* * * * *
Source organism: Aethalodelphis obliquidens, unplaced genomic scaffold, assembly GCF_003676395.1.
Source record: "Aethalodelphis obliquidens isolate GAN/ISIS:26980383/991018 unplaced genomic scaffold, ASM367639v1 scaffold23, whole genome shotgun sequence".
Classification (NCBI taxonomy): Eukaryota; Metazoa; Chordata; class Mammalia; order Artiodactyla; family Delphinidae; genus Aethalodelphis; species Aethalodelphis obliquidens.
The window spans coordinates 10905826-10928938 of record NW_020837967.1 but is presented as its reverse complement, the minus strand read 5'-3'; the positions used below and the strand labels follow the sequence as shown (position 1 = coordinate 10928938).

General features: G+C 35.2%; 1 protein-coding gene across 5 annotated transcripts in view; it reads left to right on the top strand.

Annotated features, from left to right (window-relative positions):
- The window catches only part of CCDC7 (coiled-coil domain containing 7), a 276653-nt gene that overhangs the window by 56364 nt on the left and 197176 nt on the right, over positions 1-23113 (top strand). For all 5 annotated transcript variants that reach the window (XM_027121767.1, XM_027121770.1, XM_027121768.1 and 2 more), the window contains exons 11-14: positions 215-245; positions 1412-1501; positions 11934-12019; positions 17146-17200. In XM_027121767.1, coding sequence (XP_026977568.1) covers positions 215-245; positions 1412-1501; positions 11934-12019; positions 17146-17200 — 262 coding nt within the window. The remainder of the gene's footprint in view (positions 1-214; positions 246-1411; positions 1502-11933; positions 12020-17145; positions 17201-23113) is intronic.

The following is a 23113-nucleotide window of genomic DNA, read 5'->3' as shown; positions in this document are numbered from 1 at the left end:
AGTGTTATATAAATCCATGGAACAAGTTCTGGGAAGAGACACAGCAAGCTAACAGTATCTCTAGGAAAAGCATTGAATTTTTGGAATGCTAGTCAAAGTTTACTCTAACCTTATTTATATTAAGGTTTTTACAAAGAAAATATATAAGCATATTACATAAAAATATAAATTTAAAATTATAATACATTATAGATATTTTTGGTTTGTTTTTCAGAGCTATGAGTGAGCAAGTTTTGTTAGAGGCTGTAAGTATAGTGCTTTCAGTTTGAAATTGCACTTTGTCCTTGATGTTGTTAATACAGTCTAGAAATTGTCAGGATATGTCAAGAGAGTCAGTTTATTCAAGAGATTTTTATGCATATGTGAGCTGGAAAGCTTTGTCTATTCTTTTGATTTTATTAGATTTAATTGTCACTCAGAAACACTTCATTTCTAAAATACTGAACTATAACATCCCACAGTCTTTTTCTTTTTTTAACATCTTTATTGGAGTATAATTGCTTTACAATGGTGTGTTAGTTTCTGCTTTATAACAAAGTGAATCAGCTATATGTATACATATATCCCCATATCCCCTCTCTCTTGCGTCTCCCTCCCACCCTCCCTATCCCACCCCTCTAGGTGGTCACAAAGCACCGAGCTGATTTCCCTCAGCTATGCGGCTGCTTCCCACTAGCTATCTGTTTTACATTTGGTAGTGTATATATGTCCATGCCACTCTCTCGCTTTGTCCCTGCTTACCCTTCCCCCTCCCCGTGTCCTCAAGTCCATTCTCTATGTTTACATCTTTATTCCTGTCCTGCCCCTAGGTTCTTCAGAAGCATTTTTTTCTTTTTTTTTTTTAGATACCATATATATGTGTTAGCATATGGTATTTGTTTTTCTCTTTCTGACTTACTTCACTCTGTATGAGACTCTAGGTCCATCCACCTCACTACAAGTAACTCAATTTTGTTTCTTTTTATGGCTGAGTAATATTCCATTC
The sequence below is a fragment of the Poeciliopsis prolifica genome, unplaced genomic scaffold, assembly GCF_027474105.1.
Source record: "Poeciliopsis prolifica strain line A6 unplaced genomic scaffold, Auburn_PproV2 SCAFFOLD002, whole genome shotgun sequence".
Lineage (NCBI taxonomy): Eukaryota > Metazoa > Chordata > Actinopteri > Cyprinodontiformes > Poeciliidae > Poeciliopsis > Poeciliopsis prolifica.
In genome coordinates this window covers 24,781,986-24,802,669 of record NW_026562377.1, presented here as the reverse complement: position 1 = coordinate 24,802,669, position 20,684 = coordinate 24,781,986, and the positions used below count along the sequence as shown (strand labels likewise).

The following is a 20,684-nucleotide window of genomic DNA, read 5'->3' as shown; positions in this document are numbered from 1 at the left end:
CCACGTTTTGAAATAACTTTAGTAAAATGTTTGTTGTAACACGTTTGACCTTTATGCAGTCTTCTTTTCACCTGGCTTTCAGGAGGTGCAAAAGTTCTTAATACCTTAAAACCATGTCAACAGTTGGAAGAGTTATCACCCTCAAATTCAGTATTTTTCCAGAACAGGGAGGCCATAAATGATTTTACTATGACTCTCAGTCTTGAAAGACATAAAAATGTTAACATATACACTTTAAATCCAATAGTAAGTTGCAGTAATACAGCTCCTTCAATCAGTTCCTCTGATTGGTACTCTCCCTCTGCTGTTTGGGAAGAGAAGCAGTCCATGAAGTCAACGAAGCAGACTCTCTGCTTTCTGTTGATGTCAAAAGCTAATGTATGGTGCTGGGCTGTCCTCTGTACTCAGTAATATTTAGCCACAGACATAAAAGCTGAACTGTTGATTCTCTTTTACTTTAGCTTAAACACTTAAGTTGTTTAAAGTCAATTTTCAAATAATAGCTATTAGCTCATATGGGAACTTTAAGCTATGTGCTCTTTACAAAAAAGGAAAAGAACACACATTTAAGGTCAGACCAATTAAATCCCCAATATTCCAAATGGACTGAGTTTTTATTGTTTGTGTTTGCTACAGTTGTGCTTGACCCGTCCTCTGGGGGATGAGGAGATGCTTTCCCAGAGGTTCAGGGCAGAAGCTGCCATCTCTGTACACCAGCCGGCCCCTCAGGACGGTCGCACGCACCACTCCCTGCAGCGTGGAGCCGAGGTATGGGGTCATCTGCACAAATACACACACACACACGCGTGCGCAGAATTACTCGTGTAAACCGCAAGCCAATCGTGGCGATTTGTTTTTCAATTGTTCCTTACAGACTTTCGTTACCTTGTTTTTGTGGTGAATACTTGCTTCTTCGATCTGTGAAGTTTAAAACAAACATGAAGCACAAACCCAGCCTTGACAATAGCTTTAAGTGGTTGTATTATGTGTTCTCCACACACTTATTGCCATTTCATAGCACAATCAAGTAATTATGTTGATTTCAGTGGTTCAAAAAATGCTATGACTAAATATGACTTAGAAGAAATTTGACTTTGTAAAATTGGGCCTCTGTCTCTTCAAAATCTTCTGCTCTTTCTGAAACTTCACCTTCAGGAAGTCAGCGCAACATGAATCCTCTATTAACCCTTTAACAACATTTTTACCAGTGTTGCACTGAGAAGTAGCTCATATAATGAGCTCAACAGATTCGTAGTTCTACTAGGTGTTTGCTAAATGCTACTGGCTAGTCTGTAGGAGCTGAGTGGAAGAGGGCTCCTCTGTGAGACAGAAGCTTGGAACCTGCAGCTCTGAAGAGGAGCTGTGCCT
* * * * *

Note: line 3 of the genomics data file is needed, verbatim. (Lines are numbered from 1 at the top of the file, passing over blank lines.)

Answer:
Classification (NCBI taxonomy): Eukaryota; Metazoa; Chordata; class Mammalia; order Artiodactyla; family Delphinidae; genus Aethalodelphis; species Aethalodelphis obliquidens.